Many tax policies raise well-known trade-offs with respect to growth and equity objectives. Economic theory and empirical evidence suggests that the tax structure influences macroeconomic efficiency. In particular, that direct taxes have relatively more distortionary effects by reducing incentives to work and invest. One of the highest ranked growth-friendly tax reforms, shifting the tax burden away from income taxes to consumption and property taxes, may in principle have adverse effects on inequality through various channels. For instance, reform-driven positive employment effects can be counterbalanced by increased income dispersion resulting from lower tax progressivity. Also, empirical evidence suggests that consumption taxes can be regressive, at least in the short run. There is ambiguity with respect to the distributional effects of property taxes. On the one hand, depending on how they are designed, recurrent taxes on immovable property can be regressive with respect to disposable incomes; on the other hand, inheritance and capital gains tax clearly reduce wealth inequality.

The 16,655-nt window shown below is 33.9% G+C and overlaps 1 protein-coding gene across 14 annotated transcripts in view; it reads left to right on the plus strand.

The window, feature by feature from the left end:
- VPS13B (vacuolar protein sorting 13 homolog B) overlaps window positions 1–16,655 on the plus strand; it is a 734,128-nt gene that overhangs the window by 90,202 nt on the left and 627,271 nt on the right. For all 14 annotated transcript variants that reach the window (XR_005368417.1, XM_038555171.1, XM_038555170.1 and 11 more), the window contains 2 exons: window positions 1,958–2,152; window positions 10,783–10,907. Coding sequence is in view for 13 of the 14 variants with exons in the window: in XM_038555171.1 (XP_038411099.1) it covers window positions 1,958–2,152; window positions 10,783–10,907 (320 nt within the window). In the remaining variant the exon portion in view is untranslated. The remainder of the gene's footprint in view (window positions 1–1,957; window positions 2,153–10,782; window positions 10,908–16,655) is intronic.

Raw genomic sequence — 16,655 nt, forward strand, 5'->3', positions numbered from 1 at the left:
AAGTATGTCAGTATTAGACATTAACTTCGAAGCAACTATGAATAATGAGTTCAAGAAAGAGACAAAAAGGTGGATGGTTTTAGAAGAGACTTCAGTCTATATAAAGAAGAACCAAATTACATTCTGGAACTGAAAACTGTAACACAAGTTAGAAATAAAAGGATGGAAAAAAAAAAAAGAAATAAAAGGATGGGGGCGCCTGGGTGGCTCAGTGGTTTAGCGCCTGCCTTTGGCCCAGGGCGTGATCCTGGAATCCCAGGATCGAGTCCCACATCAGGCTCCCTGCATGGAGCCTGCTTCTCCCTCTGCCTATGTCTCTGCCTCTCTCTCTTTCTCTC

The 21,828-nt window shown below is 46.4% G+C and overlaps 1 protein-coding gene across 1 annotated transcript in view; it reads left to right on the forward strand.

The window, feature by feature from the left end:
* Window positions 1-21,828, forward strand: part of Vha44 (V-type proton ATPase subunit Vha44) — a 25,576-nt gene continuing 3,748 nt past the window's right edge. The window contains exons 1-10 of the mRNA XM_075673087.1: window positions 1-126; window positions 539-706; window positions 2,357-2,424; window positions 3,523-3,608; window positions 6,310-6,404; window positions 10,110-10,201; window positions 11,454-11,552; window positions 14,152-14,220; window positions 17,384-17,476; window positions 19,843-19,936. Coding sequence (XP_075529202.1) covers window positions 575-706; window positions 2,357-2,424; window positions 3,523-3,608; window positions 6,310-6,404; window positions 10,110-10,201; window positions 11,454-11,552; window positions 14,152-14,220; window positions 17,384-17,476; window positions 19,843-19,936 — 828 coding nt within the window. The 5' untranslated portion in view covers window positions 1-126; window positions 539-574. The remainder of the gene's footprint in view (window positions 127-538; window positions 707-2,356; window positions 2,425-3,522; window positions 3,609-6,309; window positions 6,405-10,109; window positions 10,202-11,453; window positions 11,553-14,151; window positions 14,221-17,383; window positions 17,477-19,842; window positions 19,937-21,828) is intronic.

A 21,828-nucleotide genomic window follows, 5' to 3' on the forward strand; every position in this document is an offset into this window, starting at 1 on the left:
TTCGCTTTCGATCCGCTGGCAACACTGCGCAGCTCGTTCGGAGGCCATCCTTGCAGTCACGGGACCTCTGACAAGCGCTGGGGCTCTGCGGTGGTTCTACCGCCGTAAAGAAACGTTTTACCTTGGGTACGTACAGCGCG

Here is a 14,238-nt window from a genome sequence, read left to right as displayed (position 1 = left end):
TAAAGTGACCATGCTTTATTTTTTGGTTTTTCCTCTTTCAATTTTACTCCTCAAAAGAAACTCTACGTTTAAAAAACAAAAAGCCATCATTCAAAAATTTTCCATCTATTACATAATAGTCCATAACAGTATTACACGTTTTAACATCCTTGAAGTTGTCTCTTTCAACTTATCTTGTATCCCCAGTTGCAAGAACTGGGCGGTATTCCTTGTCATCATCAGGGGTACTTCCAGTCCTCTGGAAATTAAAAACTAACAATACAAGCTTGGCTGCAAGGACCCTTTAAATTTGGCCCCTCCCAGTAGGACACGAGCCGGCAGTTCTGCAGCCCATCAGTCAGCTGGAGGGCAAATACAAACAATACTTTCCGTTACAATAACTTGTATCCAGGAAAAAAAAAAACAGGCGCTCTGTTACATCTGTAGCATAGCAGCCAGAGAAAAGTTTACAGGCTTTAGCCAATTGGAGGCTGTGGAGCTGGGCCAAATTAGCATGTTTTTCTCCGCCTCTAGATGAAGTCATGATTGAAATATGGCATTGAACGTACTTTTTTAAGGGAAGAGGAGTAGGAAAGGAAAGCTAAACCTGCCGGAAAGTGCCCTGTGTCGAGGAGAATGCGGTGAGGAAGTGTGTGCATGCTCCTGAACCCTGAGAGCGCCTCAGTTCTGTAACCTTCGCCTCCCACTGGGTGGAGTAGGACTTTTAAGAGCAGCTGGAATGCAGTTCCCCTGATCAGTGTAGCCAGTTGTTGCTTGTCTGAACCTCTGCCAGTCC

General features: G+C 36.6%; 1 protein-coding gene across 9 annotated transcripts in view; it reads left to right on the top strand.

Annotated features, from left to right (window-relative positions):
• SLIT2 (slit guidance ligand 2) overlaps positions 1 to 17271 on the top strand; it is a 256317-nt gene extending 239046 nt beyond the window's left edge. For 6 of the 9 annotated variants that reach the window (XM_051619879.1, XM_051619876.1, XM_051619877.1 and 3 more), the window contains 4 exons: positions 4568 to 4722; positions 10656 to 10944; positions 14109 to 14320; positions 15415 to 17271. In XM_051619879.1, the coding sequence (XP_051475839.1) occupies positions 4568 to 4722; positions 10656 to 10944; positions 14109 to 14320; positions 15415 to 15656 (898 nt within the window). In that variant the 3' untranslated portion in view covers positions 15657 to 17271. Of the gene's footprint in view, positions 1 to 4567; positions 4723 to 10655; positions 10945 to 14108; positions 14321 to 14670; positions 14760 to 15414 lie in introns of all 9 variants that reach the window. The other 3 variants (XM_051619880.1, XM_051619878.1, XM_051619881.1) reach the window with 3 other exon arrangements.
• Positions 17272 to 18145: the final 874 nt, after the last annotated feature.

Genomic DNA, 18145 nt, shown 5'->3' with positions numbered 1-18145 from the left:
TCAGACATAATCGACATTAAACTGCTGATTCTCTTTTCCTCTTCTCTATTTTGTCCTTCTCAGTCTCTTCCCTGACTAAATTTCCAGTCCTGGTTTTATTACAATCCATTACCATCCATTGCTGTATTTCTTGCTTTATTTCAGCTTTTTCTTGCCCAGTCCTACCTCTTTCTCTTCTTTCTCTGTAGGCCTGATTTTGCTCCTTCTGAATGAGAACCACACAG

Product market regulation
Relaxing anti-competitive product market regulation can bring productivity and employment gains in the long run, therefore spurring economic growth. However, the impact on income inequality is uncertain and empirical evidence generally inconclusive. This is because employment gains may be at least partly offset by changes in the wage dispersion, as more intense product market competition tends to reduce the bargaining power of workers. Recent evidence has shown however that reducing barriers to competition is found to lift incomes of the lower-middle class by more than GDP per capita. Research also shows that linking well-tailored employment and product market reforms could bring additional gains on growth and equality.
Globalisation and technological progress